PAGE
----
Salahuddin Amin, aged 31, from Luton, had information passed to him about a “radioisotope bomb” while he was in Pakistan, the court was told.
The plan was to buy the device from the Russian mafia in Belgium, prosecutor David Waters QC said.
Amin and co-defendant Omar Khyam, from Crawley, are also alleged to have received “detailed” training in Pakistan in how to make the poison ricin, the court heard.
Along with five other British citizens, they deny plotting to carry out explosions in London using bombs made from ammonium nitrate fertiliser and aluminium powder.
The conspiracy was allegedly moving towards its “final phase” when arrests were made in March 2004.
Potential targets discussed by the gang, who already had the components for the bombs, are said to have included “the biggest nightclub in central London”, the huge Bluewater shopping centre in Kent and Britain’s power infrastructure.
Regarding the alleged radioactive bomb, Mr Waters said: “Amin told the police in interview he didn’t believe this could be genuine.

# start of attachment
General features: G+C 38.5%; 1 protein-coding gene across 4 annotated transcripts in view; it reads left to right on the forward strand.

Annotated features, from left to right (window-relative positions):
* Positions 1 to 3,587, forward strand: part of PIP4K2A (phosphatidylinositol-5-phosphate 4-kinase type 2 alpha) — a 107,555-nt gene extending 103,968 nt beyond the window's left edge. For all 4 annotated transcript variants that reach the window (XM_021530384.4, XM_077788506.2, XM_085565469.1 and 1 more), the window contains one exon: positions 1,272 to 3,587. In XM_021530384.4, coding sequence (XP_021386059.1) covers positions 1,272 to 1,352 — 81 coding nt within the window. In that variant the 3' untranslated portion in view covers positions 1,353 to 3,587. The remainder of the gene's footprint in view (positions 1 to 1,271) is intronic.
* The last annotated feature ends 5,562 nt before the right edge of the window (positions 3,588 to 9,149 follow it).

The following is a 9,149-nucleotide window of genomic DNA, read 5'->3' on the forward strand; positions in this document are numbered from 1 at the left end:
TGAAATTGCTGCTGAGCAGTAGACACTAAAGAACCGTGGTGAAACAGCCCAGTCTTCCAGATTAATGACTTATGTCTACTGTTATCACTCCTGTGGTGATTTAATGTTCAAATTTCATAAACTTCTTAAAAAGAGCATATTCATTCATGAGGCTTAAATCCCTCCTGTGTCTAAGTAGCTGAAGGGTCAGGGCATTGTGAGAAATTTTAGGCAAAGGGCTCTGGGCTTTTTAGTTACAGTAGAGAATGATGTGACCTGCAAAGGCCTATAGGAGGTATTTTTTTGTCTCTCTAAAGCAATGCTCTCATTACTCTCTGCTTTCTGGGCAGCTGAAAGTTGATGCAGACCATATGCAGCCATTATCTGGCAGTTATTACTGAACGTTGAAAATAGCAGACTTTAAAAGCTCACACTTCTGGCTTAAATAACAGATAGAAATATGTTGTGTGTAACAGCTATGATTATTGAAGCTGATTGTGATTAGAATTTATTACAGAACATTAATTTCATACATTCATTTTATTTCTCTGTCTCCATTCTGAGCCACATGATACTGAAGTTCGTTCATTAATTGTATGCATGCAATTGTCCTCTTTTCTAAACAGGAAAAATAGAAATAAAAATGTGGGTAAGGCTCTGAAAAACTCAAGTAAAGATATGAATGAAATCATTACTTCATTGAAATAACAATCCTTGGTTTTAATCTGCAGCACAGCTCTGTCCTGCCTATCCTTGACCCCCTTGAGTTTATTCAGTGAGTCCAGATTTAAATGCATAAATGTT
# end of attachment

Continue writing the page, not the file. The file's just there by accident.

“Indeed, nothing appears to have come of this. However, it perhaps gives an indication as to Amin’s position in, and his usefulness to, the organisation.”
In 2003, Amin and Khyam were said to have attended a camp in Pakistan for explosives training and were also instructed in making ricin, the court heard.
The court heard they returned to Britain and bought the fertiliser - enough for four or five football pitches - in November 2003. The buyer said it was for his allotment.
Khyam, aged 24, his brother Shujah Mahmood, aged 19, Waheed Mahmood, aged 34, and Jawad Akbar, aged 22, are all from Crawley, West Sussex.
In the dock with them are Amin, Anthony Garcia, aged 23, of Ilford, east London, and Nabeel Hussain, aged 20, of Horley, Surrey.
All seven deny conspiring to cause explosions likely to endanger life between January 1, 2003 and March 31, 2004. Khyam, Garcia and Hussain also deny possessing an article for terrorism - the fertiliser. Khyam and Mahmood also deny possessing aluminium powder for terrorism.
The powder was found in plastic bags in a tin behind the garden shed at their family home. A list of synagogues, alleged to be “potential targets”, was also found there.
Police also discovered a heavily marked book “understanding solid state electronics” and another document titled “What to do if contacted by MI5 or Special Branch”.